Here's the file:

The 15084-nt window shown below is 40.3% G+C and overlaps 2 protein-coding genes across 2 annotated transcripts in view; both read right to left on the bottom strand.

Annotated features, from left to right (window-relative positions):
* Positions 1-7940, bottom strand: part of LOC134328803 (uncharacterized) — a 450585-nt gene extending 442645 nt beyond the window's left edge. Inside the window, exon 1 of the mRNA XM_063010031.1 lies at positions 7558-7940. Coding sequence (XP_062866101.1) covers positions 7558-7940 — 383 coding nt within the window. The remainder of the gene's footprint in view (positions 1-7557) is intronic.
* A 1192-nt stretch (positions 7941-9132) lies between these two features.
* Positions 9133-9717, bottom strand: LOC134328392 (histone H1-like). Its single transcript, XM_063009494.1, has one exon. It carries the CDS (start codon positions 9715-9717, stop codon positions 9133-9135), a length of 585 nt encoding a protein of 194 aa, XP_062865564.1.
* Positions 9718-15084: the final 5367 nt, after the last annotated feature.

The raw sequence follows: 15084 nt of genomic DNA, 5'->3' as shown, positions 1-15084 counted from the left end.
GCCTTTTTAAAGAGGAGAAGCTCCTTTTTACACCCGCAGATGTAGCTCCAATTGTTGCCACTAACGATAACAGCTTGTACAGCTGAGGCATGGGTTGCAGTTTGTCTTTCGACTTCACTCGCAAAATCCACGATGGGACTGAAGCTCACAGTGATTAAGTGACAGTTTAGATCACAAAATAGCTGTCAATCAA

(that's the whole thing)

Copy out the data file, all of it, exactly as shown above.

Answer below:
The 15084-nt window shown below is 40.3% G+C and overlaps 2 protein-coding genes across 2 annotated transcripts in view; both read right to left on the bottom strand.

Annotated features, from left to right (window-relative positions):
* Positions 1-7940, bottom strand: part of LOC134328803 (uncharacterized) — a 450585-nt gene extending 442645 nt beyond the window's left edge. Inside the window, exon 1 of the mRNA XM_063010031.1 lies at positions 7558-7940. Coding sequence (XP_062866101.1) covers positions 7558-7940 — 383 coding nt within the window. The remainder of the gene's footprint in view (positions 1-7557) is intronic.
* A 1192-nt stretch (positions 7941-9132) lies between these two features.
* Positions 9133-9717, bottom strand: LOC134328392 (histone H1-like). Its single transcript, XM_063009494.1, has one exon. It carries the CDS (start codon positions 9715-9717, stop codon positions 9133-9135), a length of 585 nt encoding a protein of 194 aa, XP_062865564.1.
* Positions 9718-15084: the final 5367 nt, after the last annotated feature.

The raw sequence follows: 15084 nt of genomic DNA, 5'->3' as shown, positions 1-15084 counted from the left end.
GCCTTTTTAAAGAGGAGAAGCTCCTTTTTACACCCGCAGATGTAGCTCCAATTGTTGCCACTAACGATAACAGCTTGTACAGCTGAGGCATGGGTTGCAGTTTGTCTTTCGACTTCACTCGCAAAATCCACGATGGGACTGAAGCTCACAGTGATTAAGTGACAGTTTAGATCACAAAATAGCTGTCAATCAA